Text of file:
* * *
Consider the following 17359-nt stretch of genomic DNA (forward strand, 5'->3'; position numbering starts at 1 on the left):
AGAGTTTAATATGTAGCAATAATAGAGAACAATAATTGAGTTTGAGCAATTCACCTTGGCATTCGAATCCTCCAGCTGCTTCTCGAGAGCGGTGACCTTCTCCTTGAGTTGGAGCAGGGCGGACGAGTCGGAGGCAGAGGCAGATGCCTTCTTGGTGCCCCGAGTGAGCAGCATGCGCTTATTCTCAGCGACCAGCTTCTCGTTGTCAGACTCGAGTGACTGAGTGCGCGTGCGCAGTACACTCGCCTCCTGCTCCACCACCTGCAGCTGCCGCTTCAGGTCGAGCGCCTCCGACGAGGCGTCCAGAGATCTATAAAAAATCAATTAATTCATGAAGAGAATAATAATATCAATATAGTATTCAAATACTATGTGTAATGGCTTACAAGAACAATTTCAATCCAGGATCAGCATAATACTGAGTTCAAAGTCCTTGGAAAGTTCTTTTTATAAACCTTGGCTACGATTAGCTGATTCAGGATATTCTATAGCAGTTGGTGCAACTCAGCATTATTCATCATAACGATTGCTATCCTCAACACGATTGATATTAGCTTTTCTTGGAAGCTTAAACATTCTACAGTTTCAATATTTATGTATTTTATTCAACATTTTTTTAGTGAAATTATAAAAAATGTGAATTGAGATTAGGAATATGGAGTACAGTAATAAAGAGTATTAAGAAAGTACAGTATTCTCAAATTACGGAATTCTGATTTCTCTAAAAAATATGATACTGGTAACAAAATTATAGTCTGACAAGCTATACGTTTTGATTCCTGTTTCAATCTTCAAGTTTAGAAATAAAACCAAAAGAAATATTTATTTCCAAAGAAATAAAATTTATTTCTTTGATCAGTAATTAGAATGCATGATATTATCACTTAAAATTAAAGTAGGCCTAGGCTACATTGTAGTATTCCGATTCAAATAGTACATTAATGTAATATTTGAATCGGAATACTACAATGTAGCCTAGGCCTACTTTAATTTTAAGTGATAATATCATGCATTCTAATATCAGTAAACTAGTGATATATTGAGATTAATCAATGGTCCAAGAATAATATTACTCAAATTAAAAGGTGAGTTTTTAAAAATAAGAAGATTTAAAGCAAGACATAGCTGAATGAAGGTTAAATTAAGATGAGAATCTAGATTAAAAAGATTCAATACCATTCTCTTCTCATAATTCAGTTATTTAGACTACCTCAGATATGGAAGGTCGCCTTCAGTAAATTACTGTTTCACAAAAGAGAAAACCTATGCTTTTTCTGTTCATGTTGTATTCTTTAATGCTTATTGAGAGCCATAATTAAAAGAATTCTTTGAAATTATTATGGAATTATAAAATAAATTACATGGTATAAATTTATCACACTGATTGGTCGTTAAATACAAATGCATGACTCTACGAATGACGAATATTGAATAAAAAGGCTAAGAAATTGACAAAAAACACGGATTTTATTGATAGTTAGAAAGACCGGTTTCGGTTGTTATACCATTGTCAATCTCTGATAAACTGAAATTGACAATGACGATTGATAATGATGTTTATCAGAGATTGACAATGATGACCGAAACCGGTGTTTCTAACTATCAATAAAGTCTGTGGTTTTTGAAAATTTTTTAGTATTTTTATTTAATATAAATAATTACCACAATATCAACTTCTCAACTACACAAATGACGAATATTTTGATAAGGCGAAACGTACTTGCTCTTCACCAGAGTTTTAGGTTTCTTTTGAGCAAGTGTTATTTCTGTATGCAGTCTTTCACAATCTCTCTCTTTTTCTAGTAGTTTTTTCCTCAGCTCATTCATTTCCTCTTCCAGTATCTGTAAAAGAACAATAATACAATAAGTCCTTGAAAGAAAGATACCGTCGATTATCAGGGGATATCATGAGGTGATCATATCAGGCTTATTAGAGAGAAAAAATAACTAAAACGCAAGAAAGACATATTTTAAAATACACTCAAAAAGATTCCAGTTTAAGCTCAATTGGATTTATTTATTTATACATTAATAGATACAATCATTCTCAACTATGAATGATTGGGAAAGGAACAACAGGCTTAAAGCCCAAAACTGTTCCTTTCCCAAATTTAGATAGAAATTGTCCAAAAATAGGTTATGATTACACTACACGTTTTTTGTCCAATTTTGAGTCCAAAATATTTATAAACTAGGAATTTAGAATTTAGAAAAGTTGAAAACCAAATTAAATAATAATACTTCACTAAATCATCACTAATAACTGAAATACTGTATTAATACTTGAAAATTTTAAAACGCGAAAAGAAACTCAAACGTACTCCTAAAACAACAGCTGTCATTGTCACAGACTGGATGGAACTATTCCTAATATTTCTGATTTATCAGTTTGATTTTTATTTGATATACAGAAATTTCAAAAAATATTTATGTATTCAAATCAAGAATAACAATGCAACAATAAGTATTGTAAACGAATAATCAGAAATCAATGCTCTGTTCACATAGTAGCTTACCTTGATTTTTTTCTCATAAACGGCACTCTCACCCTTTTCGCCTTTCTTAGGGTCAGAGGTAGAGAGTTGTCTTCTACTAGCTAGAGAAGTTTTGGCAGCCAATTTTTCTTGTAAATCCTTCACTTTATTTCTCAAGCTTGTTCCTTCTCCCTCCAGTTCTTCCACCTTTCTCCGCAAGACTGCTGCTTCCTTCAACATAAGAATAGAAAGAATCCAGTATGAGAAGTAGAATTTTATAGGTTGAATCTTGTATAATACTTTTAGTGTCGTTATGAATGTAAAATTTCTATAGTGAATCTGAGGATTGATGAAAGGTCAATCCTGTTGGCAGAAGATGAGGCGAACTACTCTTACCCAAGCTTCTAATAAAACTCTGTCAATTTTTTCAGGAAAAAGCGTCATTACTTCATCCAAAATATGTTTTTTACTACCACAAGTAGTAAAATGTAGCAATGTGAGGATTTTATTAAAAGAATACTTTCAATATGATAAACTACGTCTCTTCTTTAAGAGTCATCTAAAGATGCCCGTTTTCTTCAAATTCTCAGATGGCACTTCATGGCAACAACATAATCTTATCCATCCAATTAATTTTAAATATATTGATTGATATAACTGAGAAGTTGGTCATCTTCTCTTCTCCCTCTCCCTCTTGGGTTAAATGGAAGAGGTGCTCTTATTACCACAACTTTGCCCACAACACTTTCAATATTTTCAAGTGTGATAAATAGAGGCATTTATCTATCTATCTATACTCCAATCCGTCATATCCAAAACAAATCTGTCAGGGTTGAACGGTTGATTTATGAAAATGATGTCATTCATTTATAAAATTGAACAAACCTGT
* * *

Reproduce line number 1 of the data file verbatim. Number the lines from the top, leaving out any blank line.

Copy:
Consider the following 17359-nt stretch of genomic DNA (forward strand, 5'->3'; position numbering starts at 1 on the left):